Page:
Nunatsiaq Online
NEWS: Nunavut July 29, 2016 - 1:35 pm

Nunavut constituents want answers on MP Tootoo’s conduct, political future

"Should he resign and run as an independent? Those questions are being asked."

SARAH ROGERS
Nunavut MP Hunter Tootoo greets constituents July 27 at an open house in Iqaluit, his first day back to work as MP after he resigned from cabinet and Liberal caucus to take an eight-week leave. Now Nunavummiut say they want more answers about Tootoo's departure. (PHOTO BY STEVE DUCHARME)
Nunavut MP Hunter Tootoo greets constituents July 27 at an open house in Iqaluit, his first day back to work as MP after he resigned from cabinet and Liberal caucus to take an eight-week leave. Now Nunavummiut say they want more answers about Tootoo's departure. (PHOTO BY STEVE DUCHARME)

Things were looking pretty good for Nunavut, politically, in the fall of 2015 — almost half of the territory’s voters helped elect a new MP, Hunter Tootoo, a member of Justin Trudeau’s victorious Liberals who was soon appointed to cabinet as minister of Fisheries and Oceans and the Canadian Coast Guard.

Nine months later, Nunavummiut are less enthused and left with unanswered questions about the future quality of their representation in Ottawa.

Tootoo returned to work as MP this past week, eight weeks after resigning from cabinet and the Liberal caucus May 31 to seek addictions treatment.

Constituents welcomed their MP back July 27 at an open house held at Tootoo’s Iqaluit constituency office.

But the news that followed wasn’t good: the same day, the Prime Minister’s office confirmed that Tootoo would not rejoin the Liberal caucus.

“We wish Mr. Tootoo well as he resumes his parliamentary functions as MP for Nunavut. His status with regard to the Liberal caucus remains unchanged,” the PMO said.

The following day, a Globe and Mail story alleged Tootoo parted with the Liberals over an “inappropriate” sexual relationship with a person they described as a junior female staff member.

But Tootoo has remained evasive on both issues.

“If you’re a member of Parliament or in the public forum… when you go through something like this, your constituents have a right to know what happened,” said Jack Anawak, a former Liberal MP for Nunatsiaq and the Nunavut NDP candidate who ran and lost to Tootoo in the 2015 federal election.

“Keeping them in suspense isn’t going to help anyone.”

As someone who once struggled with alcohol dependency, Anawak has sympathized with Tootoo and suggested the MP can still serve the territory as an independent.

But Nunavummiut deserve to know why Tootoo left the Liberal party, Anawak said.

“Something else had to happen to precipitate this step. We’re not that naïve,” he said. “I’ve been in politics — you don’t leave [cabinet] on your own accord.”

Iqaluit Mayor Madeleine Redfern said the city and it residents stand to lose an important ear and voice in Ottawa now that Tootoo will sit as an independent MP.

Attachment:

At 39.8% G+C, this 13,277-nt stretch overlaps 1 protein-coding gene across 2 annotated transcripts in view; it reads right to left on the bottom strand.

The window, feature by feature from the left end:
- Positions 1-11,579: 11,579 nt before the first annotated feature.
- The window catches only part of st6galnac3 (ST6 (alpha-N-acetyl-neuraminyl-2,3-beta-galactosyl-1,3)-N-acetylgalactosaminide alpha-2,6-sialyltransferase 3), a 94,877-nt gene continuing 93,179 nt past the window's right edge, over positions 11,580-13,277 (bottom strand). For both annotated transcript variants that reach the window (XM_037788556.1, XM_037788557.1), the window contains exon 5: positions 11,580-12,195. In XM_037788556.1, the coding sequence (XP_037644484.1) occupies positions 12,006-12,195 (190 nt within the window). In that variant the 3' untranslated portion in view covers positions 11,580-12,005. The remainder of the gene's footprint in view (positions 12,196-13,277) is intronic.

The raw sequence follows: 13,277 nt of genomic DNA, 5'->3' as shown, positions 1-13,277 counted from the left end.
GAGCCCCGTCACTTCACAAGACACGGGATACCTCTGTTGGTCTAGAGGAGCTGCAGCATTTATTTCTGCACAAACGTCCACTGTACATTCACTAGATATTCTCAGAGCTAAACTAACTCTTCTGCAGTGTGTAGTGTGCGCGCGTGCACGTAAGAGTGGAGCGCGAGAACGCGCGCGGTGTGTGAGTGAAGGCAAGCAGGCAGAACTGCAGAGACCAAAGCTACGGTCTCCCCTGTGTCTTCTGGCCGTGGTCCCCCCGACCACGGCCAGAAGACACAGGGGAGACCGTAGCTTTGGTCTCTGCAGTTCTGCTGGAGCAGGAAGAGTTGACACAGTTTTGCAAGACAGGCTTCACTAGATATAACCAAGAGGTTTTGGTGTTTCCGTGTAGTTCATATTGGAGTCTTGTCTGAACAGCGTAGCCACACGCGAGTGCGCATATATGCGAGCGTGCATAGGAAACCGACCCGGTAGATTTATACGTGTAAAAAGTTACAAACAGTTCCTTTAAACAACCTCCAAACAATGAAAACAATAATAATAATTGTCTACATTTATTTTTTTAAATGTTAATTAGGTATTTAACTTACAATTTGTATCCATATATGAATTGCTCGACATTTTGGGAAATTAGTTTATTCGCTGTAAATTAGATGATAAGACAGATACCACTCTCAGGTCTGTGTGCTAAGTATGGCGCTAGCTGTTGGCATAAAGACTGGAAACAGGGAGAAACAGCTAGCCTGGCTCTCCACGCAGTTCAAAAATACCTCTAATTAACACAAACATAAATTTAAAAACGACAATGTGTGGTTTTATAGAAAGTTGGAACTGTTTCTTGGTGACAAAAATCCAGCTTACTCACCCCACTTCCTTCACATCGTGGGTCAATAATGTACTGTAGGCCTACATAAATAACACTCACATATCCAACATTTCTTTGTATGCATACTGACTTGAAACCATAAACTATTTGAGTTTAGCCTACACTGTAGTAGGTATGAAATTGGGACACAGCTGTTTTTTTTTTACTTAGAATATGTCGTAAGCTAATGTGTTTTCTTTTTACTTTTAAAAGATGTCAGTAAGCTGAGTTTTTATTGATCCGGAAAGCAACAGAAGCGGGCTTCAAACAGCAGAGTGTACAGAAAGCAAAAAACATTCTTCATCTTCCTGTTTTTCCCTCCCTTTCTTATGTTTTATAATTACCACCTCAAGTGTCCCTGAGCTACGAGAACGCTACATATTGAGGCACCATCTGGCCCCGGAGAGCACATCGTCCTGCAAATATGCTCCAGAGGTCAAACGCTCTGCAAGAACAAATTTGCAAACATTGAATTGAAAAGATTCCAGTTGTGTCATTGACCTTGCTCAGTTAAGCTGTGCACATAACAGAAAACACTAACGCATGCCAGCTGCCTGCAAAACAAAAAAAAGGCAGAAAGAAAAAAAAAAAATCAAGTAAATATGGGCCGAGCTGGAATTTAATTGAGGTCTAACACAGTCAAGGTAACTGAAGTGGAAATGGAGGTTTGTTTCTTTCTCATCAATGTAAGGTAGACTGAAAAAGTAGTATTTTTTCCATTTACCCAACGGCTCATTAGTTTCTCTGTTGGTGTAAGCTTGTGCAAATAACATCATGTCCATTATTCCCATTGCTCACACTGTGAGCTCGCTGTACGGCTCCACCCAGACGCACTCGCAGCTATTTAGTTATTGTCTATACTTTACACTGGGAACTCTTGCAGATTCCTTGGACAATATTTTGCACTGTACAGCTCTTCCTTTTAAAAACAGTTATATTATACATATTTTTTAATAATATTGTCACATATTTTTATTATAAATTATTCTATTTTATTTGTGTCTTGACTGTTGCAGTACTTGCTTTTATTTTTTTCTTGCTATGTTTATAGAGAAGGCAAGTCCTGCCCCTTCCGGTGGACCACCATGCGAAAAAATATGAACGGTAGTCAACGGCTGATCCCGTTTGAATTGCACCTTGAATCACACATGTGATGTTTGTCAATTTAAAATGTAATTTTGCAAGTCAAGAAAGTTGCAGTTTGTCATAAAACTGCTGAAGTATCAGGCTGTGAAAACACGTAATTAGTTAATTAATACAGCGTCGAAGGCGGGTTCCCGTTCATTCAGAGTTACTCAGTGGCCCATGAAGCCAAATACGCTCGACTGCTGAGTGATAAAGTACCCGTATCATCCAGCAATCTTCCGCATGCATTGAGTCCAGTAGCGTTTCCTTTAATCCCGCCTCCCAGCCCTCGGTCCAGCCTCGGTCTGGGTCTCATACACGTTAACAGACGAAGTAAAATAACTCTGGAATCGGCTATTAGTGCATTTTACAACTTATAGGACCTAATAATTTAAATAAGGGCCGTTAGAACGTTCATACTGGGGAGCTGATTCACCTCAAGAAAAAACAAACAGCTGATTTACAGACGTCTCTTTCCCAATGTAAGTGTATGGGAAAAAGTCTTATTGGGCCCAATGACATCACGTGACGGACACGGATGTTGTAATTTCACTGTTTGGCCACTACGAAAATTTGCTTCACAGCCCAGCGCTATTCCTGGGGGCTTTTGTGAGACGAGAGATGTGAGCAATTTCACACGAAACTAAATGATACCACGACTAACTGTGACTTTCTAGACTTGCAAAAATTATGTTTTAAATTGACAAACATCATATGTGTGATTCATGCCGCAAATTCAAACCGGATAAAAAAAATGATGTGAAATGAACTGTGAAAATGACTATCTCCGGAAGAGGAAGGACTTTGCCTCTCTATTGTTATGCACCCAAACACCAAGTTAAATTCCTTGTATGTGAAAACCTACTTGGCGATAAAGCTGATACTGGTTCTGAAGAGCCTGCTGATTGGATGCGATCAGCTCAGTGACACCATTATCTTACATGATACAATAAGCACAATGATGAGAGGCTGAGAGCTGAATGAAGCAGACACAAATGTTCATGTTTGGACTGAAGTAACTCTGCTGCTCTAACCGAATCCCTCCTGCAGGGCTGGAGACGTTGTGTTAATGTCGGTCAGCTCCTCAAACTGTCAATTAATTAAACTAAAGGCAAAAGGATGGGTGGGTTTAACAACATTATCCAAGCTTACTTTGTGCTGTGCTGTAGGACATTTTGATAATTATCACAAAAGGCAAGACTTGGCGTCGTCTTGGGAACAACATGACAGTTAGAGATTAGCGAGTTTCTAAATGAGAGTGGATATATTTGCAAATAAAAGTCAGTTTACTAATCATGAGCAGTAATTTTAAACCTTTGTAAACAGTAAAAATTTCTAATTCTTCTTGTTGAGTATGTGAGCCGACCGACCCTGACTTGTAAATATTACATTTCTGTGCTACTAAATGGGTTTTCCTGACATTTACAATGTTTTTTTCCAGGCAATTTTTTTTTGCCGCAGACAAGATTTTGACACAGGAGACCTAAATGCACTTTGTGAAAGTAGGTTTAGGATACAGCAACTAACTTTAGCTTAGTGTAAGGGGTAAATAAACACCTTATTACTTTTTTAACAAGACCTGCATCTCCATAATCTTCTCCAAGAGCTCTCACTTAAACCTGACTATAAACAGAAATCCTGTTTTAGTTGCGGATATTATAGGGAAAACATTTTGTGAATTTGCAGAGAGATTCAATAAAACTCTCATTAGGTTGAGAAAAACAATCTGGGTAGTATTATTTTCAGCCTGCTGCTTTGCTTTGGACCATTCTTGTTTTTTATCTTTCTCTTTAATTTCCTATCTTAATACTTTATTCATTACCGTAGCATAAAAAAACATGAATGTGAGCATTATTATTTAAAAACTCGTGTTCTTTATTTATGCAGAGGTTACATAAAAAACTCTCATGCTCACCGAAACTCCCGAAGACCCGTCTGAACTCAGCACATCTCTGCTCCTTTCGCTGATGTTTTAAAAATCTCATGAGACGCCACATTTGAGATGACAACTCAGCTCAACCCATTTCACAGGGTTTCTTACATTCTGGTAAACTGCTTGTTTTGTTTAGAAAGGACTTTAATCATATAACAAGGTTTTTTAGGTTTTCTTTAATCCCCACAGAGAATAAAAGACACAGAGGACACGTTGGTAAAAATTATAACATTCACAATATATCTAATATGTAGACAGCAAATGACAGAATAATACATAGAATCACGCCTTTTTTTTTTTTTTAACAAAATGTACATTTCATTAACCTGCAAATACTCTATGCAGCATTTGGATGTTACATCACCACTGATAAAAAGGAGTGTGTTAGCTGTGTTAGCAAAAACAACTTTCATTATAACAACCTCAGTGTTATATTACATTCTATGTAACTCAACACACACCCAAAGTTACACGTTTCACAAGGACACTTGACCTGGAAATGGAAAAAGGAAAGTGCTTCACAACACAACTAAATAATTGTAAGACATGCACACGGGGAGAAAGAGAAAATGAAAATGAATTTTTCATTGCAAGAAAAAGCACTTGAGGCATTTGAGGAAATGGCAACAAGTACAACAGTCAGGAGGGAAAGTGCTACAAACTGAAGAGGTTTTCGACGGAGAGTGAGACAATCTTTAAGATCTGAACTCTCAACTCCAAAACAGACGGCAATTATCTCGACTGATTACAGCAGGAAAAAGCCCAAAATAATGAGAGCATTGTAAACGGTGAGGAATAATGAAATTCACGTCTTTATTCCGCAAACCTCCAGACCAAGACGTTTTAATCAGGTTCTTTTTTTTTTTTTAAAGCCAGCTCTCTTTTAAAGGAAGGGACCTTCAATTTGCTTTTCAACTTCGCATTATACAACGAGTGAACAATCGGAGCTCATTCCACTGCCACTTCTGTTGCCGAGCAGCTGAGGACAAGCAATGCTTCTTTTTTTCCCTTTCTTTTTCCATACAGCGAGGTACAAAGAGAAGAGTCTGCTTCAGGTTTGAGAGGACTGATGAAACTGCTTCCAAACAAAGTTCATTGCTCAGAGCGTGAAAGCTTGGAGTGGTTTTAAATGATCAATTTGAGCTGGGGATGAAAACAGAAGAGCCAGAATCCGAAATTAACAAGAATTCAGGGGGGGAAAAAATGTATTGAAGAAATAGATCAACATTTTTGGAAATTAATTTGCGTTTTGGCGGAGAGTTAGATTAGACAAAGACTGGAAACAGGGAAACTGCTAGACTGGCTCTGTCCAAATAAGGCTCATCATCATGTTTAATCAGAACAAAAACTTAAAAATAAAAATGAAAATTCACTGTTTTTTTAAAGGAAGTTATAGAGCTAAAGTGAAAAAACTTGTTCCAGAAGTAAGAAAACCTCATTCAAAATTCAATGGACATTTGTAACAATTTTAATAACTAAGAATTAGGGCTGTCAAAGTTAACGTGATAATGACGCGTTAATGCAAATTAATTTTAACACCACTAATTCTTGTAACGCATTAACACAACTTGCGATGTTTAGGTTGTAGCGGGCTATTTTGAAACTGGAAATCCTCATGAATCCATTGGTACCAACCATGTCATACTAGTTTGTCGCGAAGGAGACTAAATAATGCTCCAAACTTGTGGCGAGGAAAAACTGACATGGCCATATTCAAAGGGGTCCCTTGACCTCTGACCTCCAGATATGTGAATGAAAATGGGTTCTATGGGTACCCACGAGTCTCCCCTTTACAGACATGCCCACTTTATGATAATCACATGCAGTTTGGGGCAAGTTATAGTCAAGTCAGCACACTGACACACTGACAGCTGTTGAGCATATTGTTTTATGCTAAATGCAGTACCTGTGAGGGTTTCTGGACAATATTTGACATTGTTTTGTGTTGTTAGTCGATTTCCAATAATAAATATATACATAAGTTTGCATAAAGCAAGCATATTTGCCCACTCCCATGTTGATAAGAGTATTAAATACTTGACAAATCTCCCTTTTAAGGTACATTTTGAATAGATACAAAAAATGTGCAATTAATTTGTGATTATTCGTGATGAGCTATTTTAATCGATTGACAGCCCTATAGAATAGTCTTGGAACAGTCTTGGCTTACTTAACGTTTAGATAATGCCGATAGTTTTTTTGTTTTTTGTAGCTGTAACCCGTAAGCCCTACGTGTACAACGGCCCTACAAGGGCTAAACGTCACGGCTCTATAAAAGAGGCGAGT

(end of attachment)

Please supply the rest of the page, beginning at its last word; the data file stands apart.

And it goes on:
Like many Nunavummiut, Redfern was happy to see Tootoo elected last fall, and saw the MP’s influence at work almost immediately — regular access to a cabinet minister, funding confirmation for a deep sea port in Iqaluit, a small craft harbour in Pond Inlet, and money for the city’s new aquatic centre.

But since the MP’s departure in May, that’s changed, she said.

“Not having an MP [for a period] and now having one that is dealing with a question of his misconduct…. it makes my job a little more difficult,” Redfern said.

“[Tootoo] had the opportunity to quell those rumours.”

But the MP hasn’t, instead providing the same scripted remarks in a number of media interviews he gave July 27. The MP hasn’t been available to comment on the allegations since.

Redfern said she’s not worried that the Liberal government will back out of other promises it has made to Iqaluit and Nunavut.

“But we have more asks,” Redfern said, citing the need to fund to the city’s new landfill and upgrade its waste water treatment system, along with dealing with aging energy infrastructure across the territory.

If the territorial government is worried that Nunavut’s access to Ottawa has taken hit, they’re not saying much about it.

“The Government of Nunavut maintains good relationships with the federal government and our access to various ministers has not changed,” the GN said in a July 28 statement emailed to Nunatsiaq News.

In a statement issued late in the afternoon July 29, the Nunavut Liberal Association issued a bland statement saying they wish Tootoo well.

“We wish Hunter Tootoo well in his recovery & as an independent MP. We will continue to be a dedicated voice for Liberal values and an active voice for Liberals across Nunavut,” the statement said.

Since his return as MP, Tootoo has said he remains a strong supporter of Justin Trudeau’s Liberal government and will continue to hold them accountable for promises made on the campaign trail last year.

“But some of the people who voted for him are saying ‘We elected a Liberal,’” Anawak pointed out.

“Should he resign and run as an independent? Those questions are being asked.”

 

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